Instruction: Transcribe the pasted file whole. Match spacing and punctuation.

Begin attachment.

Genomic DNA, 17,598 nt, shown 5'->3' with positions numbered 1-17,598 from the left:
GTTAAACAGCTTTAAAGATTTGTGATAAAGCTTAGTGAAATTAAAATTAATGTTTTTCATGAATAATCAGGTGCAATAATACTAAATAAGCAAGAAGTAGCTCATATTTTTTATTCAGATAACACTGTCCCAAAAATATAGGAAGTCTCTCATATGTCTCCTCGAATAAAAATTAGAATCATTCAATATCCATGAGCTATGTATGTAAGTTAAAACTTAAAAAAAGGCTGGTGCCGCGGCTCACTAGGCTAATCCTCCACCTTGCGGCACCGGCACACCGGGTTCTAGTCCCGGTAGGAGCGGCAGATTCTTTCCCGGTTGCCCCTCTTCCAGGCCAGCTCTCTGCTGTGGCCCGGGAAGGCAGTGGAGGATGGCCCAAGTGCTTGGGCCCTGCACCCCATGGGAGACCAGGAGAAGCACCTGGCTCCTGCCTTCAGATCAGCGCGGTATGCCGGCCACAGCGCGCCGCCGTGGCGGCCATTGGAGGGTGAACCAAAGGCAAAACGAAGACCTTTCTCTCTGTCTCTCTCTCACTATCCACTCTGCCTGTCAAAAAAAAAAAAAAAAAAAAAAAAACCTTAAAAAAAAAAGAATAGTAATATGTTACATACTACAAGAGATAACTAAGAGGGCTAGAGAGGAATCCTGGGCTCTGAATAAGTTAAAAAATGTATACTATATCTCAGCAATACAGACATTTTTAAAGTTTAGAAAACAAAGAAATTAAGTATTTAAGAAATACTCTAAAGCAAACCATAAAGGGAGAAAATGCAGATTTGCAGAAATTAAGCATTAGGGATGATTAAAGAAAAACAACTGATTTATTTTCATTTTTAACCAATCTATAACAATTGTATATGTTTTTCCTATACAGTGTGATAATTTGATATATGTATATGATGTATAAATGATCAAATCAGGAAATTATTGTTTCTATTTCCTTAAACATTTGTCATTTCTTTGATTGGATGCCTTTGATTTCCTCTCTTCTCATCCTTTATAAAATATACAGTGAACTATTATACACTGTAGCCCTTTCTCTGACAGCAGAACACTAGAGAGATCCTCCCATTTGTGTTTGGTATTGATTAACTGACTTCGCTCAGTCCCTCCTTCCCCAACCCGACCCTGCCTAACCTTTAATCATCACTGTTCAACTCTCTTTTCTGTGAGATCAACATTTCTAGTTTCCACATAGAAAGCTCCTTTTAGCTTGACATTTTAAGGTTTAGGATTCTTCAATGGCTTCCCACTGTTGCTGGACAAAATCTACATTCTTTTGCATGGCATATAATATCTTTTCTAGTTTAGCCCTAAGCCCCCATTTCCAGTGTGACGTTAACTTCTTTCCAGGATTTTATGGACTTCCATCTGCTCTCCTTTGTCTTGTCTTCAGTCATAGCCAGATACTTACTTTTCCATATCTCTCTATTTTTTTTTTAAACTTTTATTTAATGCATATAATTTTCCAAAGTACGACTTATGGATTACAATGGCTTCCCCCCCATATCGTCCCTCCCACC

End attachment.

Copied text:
Genomic DNA, 17,598 nt, shown 5'->3' with positions numbered 1-17,598 from the left:
GTTAAACAGCTTTAAAGATTTGTGATAAAGCTTAGTGAAATTAAAATTAATGTTTTTCATGAATAATCAGGTGCAATAATACTAAATAAGCAAGAAGTAGCTCATATTTTTTATTCAGATAACACTGTCCCAAAAATATAGGAAGTCTCTCATATGTCTCCTCGAATAAAAATTAGAATCATTCAATATCCATGAGCTATGTATGTAAGTTAAAACTTAAAAAAAGGCTGGTGCCGCGGCTCACTAGGCTAATCCTCCACCTTGCGGCACCGGCACACCGGGTTCTAGTCCCGGTAGGAGCGGCAGATTCTTTCCCGGTTGCCCCTCTTCCAGGCCAGCTCTCTGCTGTGGCCCGGGAAGGCAGTGGAGGATGGCCCAAGTGCTTGGGCCCTGCACCCCATGGGAGACCAGGAGAAGCACCTGGCTCCTGCCTTCAGATCAGCGCGGTATGCCGGCCACAGCGCGCCGCCGTGGCGGCCATTGGAGGGTGAACCAAAGGCAAAACGAAGACCTTTCTCTCTGTCTCTCTCTCACTATCCACTCTGCCTGTCAAAAAAAAAAAAAAAAAAAAAAAAACCTTAAAAAAAAAAGAATAGTAATATGTTACATACTACAAGAGATAACTAAGAGGGCTAGAGAGGAATCCTGGGCTCTGAATAAGTTAAAAAATGTATACTATATCTCAGCAATACAGACATTTTTAAAGTTTAGAAAACAAAGAAATTAAGTATTTAAGAAATACTCTAAAGCAAACCATAAAGGGAGAAAATGCAGATTTGCAGAAATTAAGCATTAGGGATGATTAAAGAAAAACAACTGATTTATTTTCATTTTTAACCAATCTATAACAATTGTATATGTTTTTCCTATACAGTGTGATAATTTGATATATGTATATGATGTATAAATGATCAAATCAGGAAATTATTGTTTCTATTTCCTTAAACATTTGTCATTTCTTTGATTGGATGCCTTTGATTTCCTCTCTTCTCATCCTTTATAAAATATACAGTGAACTATTATACACTGTAGCCCTTTCTCTGACAGCAGAACACTAGAGAGATCCTCCCATTTGTGTTTGGTATTGATTAACTGACTTCGCTCAGTCCCTCCTTCCCCAACCCGACCCTGCCTAACCTTTAATCATCACTGTTCAACTCTCTTTTCTGTGAGATCAACATTTCTAGTTTCCACATAGAAAGCTCCTTTTAGCTTGACATTTTAAGGTTTAGGATTCTTCAATGGCTTCCCACTGTTGCTGGACAAAATCTACATTCTTTTGCATGGCATATAATATCTTTTCTAGTTTAGCCCTAAGCCCCCATTTCCAGTGTGACGTTAACTTCTTTCCAGGATTTTATGGACTTCCATCTGCTCTCCTTTGTCTTGTCTTCAGTCATAGCCAGATACTTACTTTTCCATATCTCTCTATTTTTTTTTTAAACTTTTATTTAATGCATATAATTTTCCAAAGTACGACTTATGGATTACAATGGCTTCCCCCCCATATCGTCCCTCCCACC